As such, taking a private key generated through elliptic curve cryptography and encrypting with a passphrase, provides an encrypted private key which can be stored safe in the knowledge that without the associated passphrase, the associated bitcoins are safely out of reach for malicious actors. As such, the above encrypted private key can be stored safely in hot or cold storage since without knowing the passphrase ‘taralovesbitcoin’ then it cannot be decrypted back into the raw private key which is required to access any associated bitcoins.

We will now look at part b) of BIP38, a process which is often overlooked when discussing this seminal bitcoin improvement proposal.

b) a shared private key generation processes whereby two parties can collaborate in creating an encrypted key, with only one able to access the associated bitcoins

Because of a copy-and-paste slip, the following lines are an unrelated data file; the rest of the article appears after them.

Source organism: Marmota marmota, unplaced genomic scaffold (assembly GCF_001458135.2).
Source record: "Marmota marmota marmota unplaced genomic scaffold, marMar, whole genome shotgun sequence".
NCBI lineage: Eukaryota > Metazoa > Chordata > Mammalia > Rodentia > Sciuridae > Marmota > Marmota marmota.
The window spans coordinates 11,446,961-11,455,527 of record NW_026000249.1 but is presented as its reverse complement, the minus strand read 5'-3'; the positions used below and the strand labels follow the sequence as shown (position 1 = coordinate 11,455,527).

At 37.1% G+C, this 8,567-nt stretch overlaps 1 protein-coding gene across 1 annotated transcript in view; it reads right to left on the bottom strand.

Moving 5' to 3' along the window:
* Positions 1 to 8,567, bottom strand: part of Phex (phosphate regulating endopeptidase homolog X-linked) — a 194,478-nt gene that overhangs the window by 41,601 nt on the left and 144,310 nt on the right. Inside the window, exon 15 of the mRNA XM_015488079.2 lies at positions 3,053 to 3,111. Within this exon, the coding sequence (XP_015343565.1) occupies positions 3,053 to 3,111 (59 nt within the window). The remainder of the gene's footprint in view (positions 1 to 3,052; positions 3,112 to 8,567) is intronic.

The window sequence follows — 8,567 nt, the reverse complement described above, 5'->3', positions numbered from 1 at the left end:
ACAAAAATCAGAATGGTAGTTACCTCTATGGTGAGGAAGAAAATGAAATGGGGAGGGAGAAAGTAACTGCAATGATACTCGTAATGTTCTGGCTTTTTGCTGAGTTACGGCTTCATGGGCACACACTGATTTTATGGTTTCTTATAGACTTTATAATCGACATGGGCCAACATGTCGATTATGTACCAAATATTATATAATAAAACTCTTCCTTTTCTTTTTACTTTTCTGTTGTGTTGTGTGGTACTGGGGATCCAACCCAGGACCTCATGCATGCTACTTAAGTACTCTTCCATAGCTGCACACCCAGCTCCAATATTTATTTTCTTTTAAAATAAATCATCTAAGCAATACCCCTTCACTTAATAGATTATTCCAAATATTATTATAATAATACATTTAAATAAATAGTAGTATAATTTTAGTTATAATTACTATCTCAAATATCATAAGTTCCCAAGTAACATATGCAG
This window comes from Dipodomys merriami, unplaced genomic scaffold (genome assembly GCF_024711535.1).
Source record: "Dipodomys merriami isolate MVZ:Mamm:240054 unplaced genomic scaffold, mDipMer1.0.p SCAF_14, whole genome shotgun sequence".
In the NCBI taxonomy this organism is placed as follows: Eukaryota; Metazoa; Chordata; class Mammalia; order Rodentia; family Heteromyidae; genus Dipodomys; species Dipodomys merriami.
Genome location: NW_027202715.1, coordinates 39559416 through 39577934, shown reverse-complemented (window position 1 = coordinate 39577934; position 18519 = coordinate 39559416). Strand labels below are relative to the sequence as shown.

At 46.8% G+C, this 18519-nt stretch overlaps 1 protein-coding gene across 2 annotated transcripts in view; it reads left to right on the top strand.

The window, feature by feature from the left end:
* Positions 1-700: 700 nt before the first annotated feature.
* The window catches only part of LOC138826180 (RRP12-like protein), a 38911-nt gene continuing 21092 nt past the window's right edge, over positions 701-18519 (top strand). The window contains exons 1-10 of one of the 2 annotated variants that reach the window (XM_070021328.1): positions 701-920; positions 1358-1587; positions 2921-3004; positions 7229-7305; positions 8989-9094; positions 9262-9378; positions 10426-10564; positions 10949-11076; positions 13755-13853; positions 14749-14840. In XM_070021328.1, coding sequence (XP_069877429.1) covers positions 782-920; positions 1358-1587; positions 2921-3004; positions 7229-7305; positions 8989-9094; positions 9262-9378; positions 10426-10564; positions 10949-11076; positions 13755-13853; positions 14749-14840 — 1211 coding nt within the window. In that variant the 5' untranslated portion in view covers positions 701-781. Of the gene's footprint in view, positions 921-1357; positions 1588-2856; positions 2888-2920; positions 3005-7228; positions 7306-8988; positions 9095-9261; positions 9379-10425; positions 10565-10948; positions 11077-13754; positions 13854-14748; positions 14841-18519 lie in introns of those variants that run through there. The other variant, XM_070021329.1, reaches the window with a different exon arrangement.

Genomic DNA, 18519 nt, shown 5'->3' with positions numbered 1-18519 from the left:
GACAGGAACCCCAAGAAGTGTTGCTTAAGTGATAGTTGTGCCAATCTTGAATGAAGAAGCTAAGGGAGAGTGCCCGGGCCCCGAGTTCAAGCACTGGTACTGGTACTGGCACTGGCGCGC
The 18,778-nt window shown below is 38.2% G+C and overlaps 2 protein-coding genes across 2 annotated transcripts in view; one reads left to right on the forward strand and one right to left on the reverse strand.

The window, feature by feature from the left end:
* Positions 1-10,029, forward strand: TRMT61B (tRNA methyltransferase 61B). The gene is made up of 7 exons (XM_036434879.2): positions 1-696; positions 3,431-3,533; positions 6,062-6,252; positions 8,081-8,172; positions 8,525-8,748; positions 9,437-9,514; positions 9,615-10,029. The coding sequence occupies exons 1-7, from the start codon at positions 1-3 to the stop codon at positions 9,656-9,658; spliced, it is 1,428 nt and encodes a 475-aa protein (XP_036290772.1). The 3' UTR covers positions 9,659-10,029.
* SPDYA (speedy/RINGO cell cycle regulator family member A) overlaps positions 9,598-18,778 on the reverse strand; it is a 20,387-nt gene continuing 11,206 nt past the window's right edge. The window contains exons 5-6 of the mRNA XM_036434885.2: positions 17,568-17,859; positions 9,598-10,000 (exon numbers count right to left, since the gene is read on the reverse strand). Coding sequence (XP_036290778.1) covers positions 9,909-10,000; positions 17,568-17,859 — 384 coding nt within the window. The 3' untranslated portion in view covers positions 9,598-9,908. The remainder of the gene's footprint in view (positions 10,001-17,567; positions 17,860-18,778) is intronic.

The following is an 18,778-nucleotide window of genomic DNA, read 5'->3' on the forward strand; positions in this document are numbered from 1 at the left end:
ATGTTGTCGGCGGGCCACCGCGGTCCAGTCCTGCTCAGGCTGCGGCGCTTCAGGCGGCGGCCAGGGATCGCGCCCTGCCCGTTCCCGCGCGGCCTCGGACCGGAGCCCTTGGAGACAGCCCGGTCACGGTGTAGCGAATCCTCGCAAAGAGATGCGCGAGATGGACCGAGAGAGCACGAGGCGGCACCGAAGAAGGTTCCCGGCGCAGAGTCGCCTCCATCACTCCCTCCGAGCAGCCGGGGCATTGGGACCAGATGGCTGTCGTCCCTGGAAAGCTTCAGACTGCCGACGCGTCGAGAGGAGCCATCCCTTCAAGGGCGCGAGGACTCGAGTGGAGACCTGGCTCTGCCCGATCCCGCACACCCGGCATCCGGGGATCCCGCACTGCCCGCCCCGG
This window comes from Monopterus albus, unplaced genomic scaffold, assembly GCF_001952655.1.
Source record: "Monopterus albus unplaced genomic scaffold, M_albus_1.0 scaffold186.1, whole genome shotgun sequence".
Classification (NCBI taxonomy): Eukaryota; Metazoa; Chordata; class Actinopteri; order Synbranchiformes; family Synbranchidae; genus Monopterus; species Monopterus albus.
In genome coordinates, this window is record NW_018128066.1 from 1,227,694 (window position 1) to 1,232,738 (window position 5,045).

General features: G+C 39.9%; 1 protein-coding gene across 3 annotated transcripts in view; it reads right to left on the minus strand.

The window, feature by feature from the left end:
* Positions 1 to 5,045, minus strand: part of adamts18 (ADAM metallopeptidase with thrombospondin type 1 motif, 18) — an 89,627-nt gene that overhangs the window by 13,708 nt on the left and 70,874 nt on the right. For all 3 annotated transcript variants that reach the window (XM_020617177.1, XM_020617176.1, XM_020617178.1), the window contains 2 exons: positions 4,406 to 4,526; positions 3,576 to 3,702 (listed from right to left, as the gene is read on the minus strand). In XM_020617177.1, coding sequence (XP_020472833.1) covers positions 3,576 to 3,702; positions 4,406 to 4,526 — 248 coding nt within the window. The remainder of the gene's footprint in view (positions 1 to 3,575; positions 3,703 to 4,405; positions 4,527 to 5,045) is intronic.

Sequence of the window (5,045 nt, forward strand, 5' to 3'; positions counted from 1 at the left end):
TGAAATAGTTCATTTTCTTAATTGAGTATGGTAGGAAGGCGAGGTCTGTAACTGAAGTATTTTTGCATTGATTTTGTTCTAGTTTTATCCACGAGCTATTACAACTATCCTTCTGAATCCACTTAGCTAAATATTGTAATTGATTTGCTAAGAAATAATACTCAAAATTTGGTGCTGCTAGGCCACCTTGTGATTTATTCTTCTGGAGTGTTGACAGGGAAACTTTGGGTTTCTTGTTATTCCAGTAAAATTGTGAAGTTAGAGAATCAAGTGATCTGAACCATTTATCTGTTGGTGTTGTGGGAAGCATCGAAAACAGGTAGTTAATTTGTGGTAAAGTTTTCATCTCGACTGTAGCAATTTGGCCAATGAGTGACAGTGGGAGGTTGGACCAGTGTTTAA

Whereas part a) allowed for an already generated private key to be encrypted, part b) allows for a processes whereby two parties can collaborate to create an encrypted key, with only one having the knowledge of the passphrase required to spend any associated bitcoins.

Encrypting a private key with EC multiplication offers the ability for someone to generate encrypted keys knowing only an EC point derived from the original passphrase and some salt generated by the passphrase’s owner, and without knowing the passphrase itself. Only the person who knows the original passphrase can decrypt the private key. A code known as an

intermediate codeconveys the information needed to generate such a key without knowledge of the passphrase.

There are two parties for this process; an owner and a printer. The printer helps create the private key but only has knowledge of the encrypted version and the owner is the end recipient of the private key and therefore is able to access the decrypted version.

Alice is the owner and Bob is the printer.

# The Process

Step 1) Alice must first generate an intermediate code. She shares this with Bob.

Step 2) Bob uses the intermediate code to generate an encrypted key pair and gives this to Alice